Silane A-174's value as an adhesion promoting agent stems largely from its versatility. It can be successfully applied to substrate materials like elastomer, glass, metal, paper, plastic or quartz, among a wide range of surface substances. The A-174 silane molecule develops a robust chemical bond with the substrate, facilitating the improved surface adhesion capacity of parylene’s mechanical property. Optimal parylene adhesion is commonly achieved by a treatment with A-174 silane prior to initiating the CVD process. However, regarding appropriate procedural scheduling:

  • it is recommended that A-174's application be completed after any necessary masking operations have been finished;
  • depending on substrate materials, manual spray, soaking, or vapor phase silane processing techniques may be used to apply A-174.

Download our guide  on Parylene 101

Process Balance

While the silane promotes adhesion, the parylene assures protection. Thus, appropriately proportional intermixtures of silane A-174 and parylene need to be used, in all cases. Corrosion-resistance can be diminished where the relationship between parylene and silane is inexact, causing part and function deterioration from both beneath- and external to the conformal covering. This is especially the case with medical implants, where reliable component function is mandatory, despite being subjected to persistent exposure to often harsh bodily fluids.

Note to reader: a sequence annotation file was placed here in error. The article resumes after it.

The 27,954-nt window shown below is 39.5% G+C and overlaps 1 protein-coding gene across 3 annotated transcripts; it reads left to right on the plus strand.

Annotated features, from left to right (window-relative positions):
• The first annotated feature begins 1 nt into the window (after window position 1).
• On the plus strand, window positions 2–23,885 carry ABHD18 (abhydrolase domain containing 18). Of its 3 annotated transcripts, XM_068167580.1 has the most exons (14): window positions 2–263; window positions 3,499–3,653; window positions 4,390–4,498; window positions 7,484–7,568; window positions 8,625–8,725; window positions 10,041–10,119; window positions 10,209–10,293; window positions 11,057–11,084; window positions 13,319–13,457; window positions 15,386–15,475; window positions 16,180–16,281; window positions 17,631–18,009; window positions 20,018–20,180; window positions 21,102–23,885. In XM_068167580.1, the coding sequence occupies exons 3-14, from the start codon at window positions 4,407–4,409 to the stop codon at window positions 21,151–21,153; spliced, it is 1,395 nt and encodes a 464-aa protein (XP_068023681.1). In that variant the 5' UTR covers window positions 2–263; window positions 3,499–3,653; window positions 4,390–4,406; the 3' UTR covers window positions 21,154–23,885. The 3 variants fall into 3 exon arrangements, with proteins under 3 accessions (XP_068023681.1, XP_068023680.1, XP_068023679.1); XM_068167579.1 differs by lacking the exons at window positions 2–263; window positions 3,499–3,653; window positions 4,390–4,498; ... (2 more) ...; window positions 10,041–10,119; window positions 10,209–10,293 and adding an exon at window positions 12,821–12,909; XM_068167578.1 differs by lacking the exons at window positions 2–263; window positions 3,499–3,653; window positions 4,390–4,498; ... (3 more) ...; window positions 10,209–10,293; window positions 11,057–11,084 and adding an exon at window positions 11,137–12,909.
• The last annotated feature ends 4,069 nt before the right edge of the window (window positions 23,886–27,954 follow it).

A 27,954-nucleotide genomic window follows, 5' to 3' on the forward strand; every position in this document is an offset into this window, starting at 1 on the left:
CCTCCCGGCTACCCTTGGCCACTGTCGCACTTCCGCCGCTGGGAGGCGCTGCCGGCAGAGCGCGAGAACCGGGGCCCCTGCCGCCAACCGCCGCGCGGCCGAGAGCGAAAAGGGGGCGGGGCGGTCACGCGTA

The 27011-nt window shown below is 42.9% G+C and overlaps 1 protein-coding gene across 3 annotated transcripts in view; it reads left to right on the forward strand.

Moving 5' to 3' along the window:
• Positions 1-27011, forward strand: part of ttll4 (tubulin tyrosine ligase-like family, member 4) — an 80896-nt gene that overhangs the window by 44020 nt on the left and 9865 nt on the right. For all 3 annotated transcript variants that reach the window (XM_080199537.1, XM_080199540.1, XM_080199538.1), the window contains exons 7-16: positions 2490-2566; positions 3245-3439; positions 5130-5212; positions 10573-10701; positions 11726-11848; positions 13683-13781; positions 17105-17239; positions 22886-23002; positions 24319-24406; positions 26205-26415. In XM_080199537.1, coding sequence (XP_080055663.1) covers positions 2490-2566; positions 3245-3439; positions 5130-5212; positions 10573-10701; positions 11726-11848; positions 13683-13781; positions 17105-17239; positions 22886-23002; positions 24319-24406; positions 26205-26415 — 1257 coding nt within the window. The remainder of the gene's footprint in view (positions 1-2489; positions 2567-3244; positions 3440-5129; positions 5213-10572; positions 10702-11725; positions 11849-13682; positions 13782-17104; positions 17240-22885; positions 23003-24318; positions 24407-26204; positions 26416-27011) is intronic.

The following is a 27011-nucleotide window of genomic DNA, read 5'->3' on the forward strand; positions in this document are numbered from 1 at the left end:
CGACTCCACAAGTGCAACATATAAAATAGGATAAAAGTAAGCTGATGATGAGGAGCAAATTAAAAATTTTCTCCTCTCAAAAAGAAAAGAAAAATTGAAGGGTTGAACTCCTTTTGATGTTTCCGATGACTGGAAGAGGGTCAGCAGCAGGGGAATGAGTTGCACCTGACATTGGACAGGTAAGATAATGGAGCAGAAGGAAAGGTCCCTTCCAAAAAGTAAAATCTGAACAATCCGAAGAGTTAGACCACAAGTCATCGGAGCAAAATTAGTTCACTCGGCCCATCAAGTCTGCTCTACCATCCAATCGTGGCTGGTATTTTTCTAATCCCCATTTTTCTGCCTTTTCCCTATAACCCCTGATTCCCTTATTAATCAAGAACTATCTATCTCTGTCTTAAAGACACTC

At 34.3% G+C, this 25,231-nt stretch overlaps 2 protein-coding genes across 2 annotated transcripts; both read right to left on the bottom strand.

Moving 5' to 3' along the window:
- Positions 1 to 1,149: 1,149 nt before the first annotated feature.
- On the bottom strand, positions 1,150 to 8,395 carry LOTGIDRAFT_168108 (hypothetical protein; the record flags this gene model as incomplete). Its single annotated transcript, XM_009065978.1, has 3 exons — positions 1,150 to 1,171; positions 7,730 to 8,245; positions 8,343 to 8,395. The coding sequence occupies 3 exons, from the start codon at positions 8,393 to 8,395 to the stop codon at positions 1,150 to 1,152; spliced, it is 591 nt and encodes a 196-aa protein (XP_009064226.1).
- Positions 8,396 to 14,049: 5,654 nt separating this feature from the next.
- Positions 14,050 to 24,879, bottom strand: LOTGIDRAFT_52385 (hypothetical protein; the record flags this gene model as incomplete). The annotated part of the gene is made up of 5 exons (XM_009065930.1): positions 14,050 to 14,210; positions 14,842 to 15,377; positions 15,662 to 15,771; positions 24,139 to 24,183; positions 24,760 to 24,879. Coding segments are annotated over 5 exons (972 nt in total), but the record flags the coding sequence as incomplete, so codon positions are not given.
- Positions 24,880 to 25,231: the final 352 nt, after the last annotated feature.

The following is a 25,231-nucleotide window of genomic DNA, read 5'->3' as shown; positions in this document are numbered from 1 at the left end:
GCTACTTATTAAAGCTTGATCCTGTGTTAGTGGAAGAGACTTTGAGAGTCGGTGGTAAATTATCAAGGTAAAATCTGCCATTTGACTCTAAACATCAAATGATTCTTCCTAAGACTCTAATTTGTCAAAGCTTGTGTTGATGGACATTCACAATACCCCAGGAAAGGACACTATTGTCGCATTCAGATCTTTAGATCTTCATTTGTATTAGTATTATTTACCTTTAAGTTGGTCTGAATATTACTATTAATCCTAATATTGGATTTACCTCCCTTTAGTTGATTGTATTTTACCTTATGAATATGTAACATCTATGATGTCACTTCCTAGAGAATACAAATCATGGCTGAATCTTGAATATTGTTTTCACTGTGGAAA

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Tags: parylene, parylene adhesion, silane 1a74

Common Parylene Defects

Posted by Sean Horn on Fri, Sep 25, 2015 @ 10:26 AM

While parylene is an extremely effective conformal coating, its benefits only come into play when it is properly applied. When parylene is either applied incorrectly or is deposited on a surface that is not prepared for adhesion, the coating can become compromised. Luckily, common parylene defects can be identified, planned for and mitigated through proper procedures.

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Tags: parylene, parylene adhesion, parylene disadvantages